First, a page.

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I am trying to prep myself for data science interview & I saw the following question on a forum

In the case of least square regression, how does the variance of the error term change with the number of predictors?

I am not sure how to answer this? Any ideas?

Any help will be appreciated

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  • $\begingroup$ You really need to make clear whether the "error term" refers to the noise in the data-generating process - the vector of epsilons in $Y = X\beta + \epsilon$ - or the residuals you find from the difference between your observed and fitted responses, $e = Y - \hat{Y}$. "Error term" usually refers to the former. The answers so far consider the residuals (I suspect the original question did too, but it is not well specified). $\endgroup$
    – Silverfish
    Jan 1, 2015 at 19:30

2 Answers 2

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The variance of the error term decreases (or, at worst, does not increase) when you add more regressors. The reason is that a new variable can explain some more variability in the data that wasn't explained by previous regressors. This will reduce the unexplained variations in the data, whch will cause the variance of the error term to decrease.

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  • $\begingroup$ "a new variable can explain some more variability" - this is not true, unless you put "explain" in quotes or something. You can throw in any variable, even completely irrelevant and pointless variable, yet it will most likely increase $R^2$. $\endgroup$
    – Aksakal
    Jan 1, 2015 at 18:11
  • $\begingroup$ @YairDaon Why does the (estimated?) variance of the error term decrease when one adds more regressors? See stats.stackexchange.com/questions/265827/… $\endgroup$
    – Elias
    Mar 8, 2017 at 11:35
  • $\begingroup$ @Monir Look if you first downvote my answer and then ask for clarification, don't expect me to take the time and answer you. $\endgroup$
    – Yair Daon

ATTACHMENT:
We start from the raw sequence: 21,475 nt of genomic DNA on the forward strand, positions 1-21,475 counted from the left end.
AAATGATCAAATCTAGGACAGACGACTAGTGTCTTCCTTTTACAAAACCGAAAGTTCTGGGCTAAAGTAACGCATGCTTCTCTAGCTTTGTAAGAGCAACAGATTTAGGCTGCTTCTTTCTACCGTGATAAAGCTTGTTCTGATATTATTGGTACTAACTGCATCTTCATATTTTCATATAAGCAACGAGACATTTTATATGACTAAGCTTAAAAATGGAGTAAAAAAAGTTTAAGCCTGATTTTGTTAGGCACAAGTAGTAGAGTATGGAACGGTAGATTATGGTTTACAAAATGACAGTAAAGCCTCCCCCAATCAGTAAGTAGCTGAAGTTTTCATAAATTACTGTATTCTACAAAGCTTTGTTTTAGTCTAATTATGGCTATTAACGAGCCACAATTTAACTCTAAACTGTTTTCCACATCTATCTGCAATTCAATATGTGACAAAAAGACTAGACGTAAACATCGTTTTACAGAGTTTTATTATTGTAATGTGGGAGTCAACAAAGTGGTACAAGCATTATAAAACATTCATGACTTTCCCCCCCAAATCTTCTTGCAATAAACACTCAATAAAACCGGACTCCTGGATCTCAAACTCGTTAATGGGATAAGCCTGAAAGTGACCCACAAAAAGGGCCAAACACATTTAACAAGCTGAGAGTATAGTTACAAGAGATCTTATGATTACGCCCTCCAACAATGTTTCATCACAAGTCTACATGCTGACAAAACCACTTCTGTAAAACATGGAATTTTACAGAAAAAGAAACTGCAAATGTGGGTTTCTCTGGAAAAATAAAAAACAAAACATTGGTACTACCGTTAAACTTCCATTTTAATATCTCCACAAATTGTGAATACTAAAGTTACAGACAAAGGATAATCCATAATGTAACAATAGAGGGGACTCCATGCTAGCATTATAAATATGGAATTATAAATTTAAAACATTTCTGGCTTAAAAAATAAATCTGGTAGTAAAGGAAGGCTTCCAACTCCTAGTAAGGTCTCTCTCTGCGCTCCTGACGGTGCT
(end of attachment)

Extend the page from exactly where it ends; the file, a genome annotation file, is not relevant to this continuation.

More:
Mar 11, 2017 at 1:34
  • $\begingroup$ @YairDaon Well, I downvoted after I commented (as I remember it) because I felt confident that your answer was either false or not well motivated. Before I upvoted your answer, so it is just 1-1=0. But now my vote is locked, sorry! In any case: What do you mathematically mean by "The variance of the error term decreases (or, at worst, does not increase) when you add more regressors."? $\endgroup$
    – Elias
    Mar 11, 2017 at 7:44
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It doesn't increase. See these examples. Also, look at adjusted $R^2$, which doesn't have this defficiency.

Here's the MATLAB code example to show how adding a completely irrelevant and inexplanatory variable increases ordinary $R^2$, but decreases Adjsuted $R^2$.

The true process is $y=1+t+\varepsilon$, where $\varepsilon\sim\mathcal{N}(0,1)$. I estimate the true model, then estimate the model with an extra variable $y=1+t+z+\varepsilon$, where $z\sim\mathcal{N}(0,1)$, basically a noise. Yet, this garbage variable inflates ordinary $R^2$ goodness-of-fit metric!

rng(1)
X=(1:100)'/50;
beta = [1 1]';
y=X+ones(100,1)+randn(100,1);
mdl = fitlm(X,y);
disp 'Correct model'
mdl.Rsquared

X = [X rand(100,1)];
mdl = fitlm(X,y);
disp 'Extra variable model'
mdl.Rsquared

OUTPUT

Correct model

ans = 

    Ordinary: 0.2926
    Adjusted: 0.2854

Extra variable model

ans = 

    Ordinary: 0.2936
    Adjusted: 0.2790
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